Truck makers urge federal judge not to certify antitrust class action petition

By Clarissa Hawes, Land Line staff writer | 2/9/2015

Several truck makers are urging a federal judge in Delaware to deny class certification of an antitrust lawsuit filed by trucking companies that purchased Class 8 trucks equipped with Eaton transmissions.

The plaintiffs allege that several Class 8 truck makers entered into exclusive contracts with Eaton Corp., the largest supplier of Class 8 truck transmissions, in exchange for lucrative rebates and incentives. However, the plaintiffs claim the rebates and incentives offered to the truck makers were not shared or passed through to the purchasers of the trucks.

The plaintiffs say the exclusive agreements limited their choice of transmissions and eliminated a competitive check on pricing. They are seeking class action status for all persons and entities in the U.S. that purchased Class 8 vehicles that contained Eaton's truck transmissions beginning in Oct. 1, 2002, until the present.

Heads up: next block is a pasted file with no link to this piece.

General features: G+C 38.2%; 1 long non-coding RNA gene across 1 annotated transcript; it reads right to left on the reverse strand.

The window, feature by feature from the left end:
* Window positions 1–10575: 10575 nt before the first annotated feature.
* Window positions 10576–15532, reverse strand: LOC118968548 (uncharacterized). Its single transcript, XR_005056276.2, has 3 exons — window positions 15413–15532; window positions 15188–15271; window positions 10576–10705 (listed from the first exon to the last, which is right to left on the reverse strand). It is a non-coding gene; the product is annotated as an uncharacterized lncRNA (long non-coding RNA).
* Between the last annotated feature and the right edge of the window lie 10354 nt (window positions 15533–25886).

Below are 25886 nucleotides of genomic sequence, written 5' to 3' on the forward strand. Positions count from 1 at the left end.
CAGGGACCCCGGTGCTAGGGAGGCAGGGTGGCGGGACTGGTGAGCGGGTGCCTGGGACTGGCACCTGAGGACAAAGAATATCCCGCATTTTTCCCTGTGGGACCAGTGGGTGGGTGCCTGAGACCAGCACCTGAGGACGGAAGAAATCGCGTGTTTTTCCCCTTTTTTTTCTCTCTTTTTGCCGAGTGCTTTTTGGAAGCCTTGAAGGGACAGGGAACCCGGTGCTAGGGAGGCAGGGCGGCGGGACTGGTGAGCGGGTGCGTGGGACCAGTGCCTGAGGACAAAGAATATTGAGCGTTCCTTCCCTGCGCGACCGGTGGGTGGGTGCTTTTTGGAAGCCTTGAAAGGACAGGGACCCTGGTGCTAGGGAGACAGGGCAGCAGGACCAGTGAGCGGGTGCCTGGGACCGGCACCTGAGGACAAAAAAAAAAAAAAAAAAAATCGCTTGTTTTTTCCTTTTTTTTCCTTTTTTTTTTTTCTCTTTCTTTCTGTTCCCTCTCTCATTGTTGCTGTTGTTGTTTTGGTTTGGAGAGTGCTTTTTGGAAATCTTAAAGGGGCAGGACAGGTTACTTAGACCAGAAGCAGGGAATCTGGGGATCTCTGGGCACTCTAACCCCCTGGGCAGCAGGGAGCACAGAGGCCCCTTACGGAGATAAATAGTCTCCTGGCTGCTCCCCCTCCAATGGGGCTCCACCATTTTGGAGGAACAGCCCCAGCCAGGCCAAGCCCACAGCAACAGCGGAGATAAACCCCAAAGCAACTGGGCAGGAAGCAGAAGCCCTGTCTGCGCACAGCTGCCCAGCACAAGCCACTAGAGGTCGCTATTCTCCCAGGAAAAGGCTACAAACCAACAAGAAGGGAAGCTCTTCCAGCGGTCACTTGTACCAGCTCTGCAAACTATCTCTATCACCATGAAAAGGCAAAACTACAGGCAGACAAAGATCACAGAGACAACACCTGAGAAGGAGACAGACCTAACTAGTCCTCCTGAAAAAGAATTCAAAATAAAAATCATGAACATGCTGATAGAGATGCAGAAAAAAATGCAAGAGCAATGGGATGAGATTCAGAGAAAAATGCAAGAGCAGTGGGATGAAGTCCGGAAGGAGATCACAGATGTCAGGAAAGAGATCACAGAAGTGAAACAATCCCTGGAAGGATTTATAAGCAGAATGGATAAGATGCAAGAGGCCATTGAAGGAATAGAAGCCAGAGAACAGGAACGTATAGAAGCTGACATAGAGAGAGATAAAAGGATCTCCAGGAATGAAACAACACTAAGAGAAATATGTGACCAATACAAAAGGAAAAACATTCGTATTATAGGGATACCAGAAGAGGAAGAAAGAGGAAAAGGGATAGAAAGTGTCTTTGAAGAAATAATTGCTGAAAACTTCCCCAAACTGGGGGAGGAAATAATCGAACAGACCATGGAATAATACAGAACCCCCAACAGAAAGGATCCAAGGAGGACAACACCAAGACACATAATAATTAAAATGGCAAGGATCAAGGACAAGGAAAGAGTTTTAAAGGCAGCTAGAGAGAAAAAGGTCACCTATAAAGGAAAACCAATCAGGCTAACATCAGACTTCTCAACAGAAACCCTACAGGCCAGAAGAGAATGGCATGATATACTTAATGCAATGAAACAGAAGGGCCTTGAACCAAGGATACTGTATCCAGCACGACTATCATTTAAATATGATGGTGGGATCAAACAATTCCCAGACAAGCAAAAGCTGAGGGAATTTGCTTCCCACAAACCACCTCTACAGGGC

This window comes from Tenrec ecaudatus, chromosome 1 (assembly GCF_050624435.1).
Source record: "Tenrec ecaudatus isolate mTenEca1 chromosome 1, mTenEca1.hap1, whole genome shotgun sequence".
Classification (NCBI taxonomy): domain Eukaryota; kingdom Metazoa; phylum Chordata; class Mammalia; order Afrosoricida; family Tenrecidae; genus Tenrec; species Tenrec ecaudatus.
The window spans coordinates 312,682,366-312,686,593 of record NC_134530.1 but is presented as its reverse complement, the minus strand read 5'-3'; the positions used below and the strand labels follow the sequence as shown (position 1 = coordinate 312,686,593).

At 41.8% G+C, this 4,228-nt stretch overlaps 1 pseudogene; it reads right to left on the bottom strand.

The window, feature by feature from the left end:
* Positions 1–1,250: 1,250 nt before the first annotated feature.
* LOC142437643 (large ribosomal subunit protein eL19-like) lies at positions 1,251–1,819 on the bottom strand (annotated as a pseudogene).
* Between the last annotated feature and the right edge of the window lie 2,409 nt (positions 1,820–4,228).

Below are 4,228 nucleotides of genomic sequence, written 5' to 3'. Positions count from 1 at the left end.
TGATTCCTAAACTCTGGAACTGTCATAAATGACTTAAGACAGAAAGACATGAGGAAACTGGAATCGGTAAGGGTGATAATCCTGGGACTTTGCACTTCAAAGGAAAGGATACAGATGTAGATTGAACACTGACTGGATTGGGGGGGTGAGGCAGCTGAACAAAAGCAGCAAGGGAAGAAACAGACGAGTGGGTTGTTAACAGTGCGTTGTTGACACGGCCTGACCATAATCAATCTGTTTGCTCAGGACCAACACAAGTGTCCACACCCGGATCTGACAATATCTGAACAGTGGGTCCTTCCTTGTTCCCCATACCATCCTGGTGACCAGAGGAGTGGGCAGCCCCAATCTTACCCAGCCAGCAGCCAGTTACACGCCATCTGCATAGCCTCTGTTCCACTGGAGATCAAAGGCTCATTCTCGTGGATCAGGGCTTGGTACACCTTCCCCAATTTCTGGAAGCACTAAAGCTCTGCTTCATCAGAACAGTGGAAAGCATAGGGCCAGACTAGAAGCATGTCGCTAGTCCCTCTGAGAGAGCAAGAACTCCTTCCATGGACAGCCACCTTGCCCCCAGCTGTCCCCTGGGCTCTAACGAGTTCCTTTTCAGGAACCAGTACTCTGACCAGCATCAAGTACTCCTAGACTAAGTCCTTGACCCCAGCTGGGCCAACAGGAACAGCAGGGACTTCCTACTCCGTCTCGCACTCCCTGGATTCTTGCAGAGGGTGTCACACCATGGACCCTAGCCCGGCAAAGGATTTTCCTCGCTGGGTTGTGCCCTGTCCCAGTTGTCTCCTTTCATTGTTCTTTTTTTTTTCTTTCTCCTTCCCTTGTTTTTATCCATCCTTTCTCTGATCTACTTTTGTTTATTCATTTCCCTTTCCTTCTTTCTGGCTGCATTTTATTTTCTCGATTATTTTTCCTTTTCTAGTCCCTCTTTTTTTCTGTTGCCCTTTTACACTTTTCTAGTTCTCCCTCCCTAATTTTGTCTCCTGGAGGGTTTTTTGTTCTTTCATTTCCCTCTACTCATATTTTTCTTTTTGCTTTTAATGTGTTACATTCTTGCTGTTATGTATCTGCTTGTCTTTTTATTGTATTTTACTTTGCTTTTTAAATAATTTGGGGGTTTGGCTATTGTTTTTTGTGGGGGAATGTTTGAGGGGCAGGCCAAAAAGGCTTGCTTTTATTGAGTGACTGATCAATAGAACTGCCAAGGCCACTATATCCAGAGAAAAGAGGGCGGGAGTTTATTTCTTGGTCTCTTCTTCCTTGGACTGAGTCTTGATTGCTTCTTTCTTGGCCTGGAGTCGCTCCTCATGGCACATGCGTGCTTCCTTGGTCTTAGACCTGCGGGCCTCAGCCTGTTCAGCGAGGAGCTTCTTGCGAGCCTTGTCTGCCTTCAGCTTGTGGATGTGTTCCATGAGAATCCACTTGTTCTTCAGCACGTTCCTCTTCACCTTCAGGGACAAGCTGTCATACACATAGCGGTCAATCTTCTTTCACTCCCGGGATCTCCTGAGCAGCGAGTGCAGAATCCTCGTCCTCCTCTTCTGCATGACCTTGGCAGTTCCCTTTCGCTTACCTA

The defendants in the lawsuit include: Eaton Corp, Daimler Trucks North America, Freightliner, Navistar International,  International Truck and Engine, Paccar, Kenworth, Peterbilt Motors, Volvo Trucks North America and Mack Trucks.

The lawsuit was filed by Mark Wallach, who was the Chapter 7 trustee for Performance Transportation Services, which includes several other subsidiaries.

Before seeking Chapter 7 bankruptcy protection in 2007, the Performance Transportation claimed to be the second largest transporter of new automobiles and light trucks in North America. The motor carrier claims that it purchased Eaton transmission equipped trucks from one or more defendants.

“As a result of these purchases, (Performance Transportation Services) sustained injury and was damaged by reason of the antitrust violations alleged in this complaint,” the court documents states.

Other trucking companies have since joined the action, stating that they also were also harmed because of Eaton’s alleged long-term agreements with major truck makers.

The lawsuit stems from a suit originally filed by ZF Meritor, a joint merger of ZF Friedrichshafen AG and Meritor Inc., against Eaton in 2010 for alleged anticompetitive practices in the heavy-duty truck transmission market. In June 2014, Eaton agreed to pay the two companies $500 million.

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